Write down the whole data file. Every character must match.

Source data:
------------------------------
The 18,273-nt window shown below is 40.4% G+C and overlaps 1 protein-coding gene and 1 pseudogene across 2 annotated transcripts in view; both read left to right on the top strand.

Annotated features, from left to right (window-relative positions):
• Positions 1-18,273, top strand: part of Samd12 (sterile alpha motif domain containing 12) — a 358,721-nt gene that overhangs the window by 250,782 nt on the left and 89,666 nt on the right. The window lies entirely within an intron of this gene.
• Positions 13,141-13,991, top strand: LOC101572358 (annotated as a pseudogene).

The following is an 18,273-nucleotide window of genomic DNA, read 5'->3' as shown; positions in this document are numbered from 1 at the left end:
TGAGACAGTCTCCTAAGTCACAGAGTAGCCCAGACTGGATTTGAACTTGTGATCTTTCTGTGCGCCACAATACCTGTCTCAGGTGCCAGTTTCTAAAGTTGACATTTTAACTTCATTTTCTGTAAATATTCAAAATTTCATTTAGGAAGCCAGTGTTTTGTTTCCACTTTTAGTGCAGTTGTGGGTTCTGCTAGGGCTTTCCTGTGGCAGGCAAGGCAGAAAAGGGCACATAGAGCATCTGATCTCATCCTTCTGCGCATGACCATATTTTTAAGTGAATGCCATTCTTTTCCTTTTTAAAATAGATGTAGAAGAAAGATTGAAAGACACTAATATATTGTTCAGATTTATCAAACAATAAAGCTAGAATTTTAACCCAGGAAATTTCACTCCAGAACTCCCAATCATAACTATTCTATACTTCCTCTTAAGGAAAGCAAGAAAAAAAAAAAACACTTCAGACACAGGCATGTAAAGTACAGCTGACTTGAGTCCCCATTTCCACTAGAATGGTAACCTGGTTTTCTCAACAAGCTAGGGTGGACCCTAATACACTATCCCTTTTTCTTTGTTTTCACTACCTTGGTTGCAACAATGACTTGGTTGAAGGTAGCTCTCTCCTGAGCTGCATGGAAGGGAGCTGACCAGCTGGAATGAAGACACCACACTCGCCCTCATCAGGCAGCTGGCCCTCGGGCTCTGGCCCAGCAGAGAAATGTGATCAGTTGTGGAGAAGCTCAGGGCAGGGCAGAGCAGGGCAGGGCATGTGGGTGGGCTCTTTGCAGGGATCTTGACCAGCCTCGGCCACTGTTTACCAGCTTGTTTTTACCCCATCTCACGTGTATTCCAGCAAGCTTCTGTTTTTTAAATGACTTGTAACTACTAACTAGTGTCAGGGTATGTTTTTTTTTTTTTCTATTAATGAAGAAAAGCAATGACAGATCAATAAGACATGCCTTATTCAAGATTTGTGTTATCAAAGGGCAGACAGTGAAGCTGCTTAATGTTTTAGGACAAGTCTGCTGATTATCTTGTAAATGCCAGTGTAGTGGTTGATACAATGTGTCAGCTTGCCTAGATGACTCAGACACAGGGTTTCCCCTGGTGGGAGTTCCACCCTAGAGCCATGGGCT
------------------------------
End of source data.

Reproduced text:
The 18,273-nt window shown below is 40.4% G+C and overlaps 1 protein-coding gene and 1 pseudogene across 2 annotated transcripts in view; both read left to right on the top strand.

Annotated features, from left to right (window-relative positions):
• Positions 1-18,273, top strand: part of Samd12 (sterile alpha motif domain containing 12) — a 358,721-nt gene that overhangs the window by 250,782 nt on the left and 89,666 nt on the right. The window lies entirely within an intron of this gene.
• Positions 13,141-13,991, top strand: LOC101572358 (annotated as a pseudogene).

The following is an 18,273-nucleotide window of genomic DNA, read 5'->3' as shown; positions in this document are numbered from 1 at the left end:
TGAGACAGTCTCCTAAGTCACAGAGTAGCCCAGACTGGATTTGAACTTGTGATCTTTCTGTGCGCCACAATACCTGTCTCAGGTGCCAGTTTCTAAAGTTGACATTTTAACTTCATTTTCTGTAAATATTCAAAATTTCATTTAGGAAGCCAGTGTTTTGTTTCCACTTTTAGTGCAGTTGTGGGTTCTGCTAGGGCTTTCCTGTGGCAGGCAAGGCAGAAAAGGGCACATAGAGCATCTGATCTCATCCTTCTGCGCATGACCATATTTTTAAGTGAATGCCATTCTTTTCCTTTTTAAAATAGATGTAGAAGAAAGATTGAAAGACACTAATATATTGTTCAGATTTATCAAACAATAAAGCTAGAATTTTAACCCAGGAAATTTCACTCCAGAACTCCCAATCATAACTATTCTATACTTCCTCTTAAGGAAAGCAAGAAAAAAAAAAAACACTTCAGACACAGGCATGTAAAGTACAGCTGACTTGAGTCCCCATTTCCACTAGAATGGTAACCTGGTTTTCTCAACAAGCTAGGGTGGACCCTAATACACTATCCCTTTTTCTTTGTTTTCACTACCTTGGTTGCAACAATGACTTGGTTGAAGGTAGCTCTCTCCTGAGCTGCATGGAAGGGAGCTGACCAGCTGGAATGAAGACACCACACTCGCCCTCATCAGGCAGCTGGCCCTCGGGCTCTGGCCCAGCAGAGAAATGTGATCAGTTGTGGAGAAGCTCAGGGCAGGGCAGAGCAGGGCAGGGCATGTGGGTGGGCTCTTTGCAGGGATCTTGACCAGCCTCGGCCACTGTTTACCAGCTTGTTTTTACCCCATCTCACGTGTATTCCAGCAAGCTTCTGTTTTTTAAATGACTTGTAACTACTAACTAGTGTCAGGGTATGTTTTTTTTTTTTTCTATTAATGAAGAAAAGCAATGACAGATCAATAAGACATGCCTTATTCAAGATTTGTGTTATCAAAGGGCAGACAGTGAAGCTGCTTAATGTTTTAGGACAAGTCTGCTGATTATCTTGTAAATGCCAGTGTAGTGGTTGATACAATGTGTCAGCTTGCCTAGATGACTCAGACACAGGGTTTCCCCTGGTGGGAGTTCCACCCTAGAGCCATGGGCT